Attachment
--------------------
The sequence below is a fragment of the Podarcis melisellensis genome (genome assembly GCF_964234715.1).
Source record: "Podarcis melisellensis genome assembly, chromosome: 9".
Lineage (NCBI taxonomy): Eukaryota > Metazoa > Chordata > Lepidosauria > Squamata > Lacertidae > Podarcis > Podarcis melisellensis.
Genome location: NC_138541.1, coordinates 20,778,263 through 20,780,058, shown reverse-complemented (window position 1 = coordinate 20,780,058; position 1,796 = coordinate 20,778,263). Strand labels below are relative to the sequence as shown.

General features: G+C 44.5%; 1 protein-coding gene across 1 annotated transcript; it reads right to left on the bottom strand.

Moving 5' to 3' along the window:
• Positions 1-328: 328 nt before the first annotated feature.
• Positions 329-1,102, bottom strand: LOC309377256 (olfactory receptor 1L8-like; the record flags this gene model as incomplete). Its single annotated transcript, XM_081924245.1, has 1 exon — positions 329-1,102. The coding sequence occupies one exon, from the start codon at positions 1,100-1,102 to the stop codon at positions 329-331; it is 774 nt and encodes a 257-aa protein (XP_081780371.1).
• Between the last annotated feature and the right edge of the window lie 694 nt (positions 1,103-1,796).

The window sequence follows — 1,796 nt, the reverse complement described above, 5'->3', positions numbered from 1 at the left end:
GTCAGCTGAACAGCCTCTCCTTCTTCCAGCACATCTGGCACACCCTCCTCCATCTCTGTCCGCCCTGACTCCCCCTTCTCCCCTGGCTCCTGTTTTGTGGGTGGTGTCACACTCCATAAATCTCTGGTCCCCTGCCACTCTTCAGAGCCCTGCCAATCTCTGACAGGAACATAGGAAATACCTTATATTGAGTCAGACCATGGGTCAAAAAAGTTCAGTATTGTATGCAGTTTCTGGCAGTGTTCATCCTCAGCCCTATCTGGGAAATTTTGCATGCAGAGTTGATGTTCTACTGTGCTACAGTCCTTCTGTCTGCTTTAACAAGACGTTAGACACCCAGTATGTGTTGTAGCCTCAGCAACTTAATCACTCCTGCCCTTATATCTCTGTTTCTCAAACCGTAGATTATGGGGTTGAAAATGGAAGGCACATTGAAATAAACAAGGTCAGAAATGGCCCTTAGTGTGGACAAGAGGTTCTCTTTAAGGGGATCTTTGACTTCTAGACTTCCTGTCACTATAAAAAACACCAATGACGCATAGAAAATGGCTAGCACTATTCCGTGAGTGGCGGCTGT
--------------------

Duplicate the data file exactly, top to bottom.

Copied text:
The sequence below is a fragment of the Podarcis melisellensis genome (genome assembly GCF_964234715.1).
Source record: "Podarcis melisellensis genome assembly, chromosome: 9".
Lineage (NCBI taxonomy): Eukaryota > Metazoa > Chordata > Lepidosauria > Squamata > Lacertidae > Podarcis > Podarcis melisellensis.
Genome location: NC_138541.1, coordinates 20,778,263 through 20,780,058, shown reverse-complemented (window position 1 = coordinate 20,780,058; position 1,796 = coordinate 20,778,263). Strand labels below are relative to the sequence as shown.

General features: G+C 44.5%; 1 protein-coding gene across 1 annotated transcript; it reads right to left on the bottom strand.

Moving 5' to 3' along the window:
• Positions 1-328: 328 nt before the first annotated feature.
• Positions 329-1,102, bottom strand: LOC309377256 (olfactory receptor 1L8-like; the record flags this gene model as incomplete). Its single annotated transcript, XM_081924245.1, has 1 exon — positions 329-1,102. The coding sequence occupies one exon, from the start codon at positions 1,100-1,102 to the stop codon at positions 329-331; it is 774 nt and encodes a 257-aa protein (XP_081780371.1).
• Between the last annotated feature and the right edge of the window lie 694 nt (positions 1,103-1,796).

The window sequence follows — 1,796 nt, the reverse complement described above, 5'->3', positions numbered from 1 at the left end:
GTCAGCTGAACAGCCTCTCCTTCTTCCAGCACATCTGGCACACCCTCCTCCATCTCTGTCCGCCCTGACTCCCCCTTCTCCCCTGGCTCCTGTTTTGTGGGTGGTGTCACACTCCATAAATCTCTGGTCCCCTGCCACTCTTCAGAGCCCTGCCAATCTCTGACAGGAACATAGGAAATACCTTATATTGAGTCAGACCATGGGTCAAAAAAGTTCAGTATTGTATGCAGTTTCTGGCAGTGTTCATCCTCAGCCCTATCTGGGAAATTTTGCATGCAGAGTTGATGTTCTACTGTGCTACAGTCCTTCTGTCTGCTTTAACAAGACGTTAGACACCCAGTATGTGTTGTAGCCTCAGCAACTTAATCACTCCTGCCCTTATATCTCTGTTTCTCAAACCGTAGATTATGGGGTTGAAAATGGAAGGCACATTGAAATAAACAAGGTCAGAAATGGCCCTTAGTGTGGACAAGAGGTTCTCTTTAAGGGGATCTTTGACTTCTAGACTTCCTGTCACTATAAAAAACACCAATGACGCATAGAAAATGGCTAGCACTATTCCGTGAGTGGCGGCTGT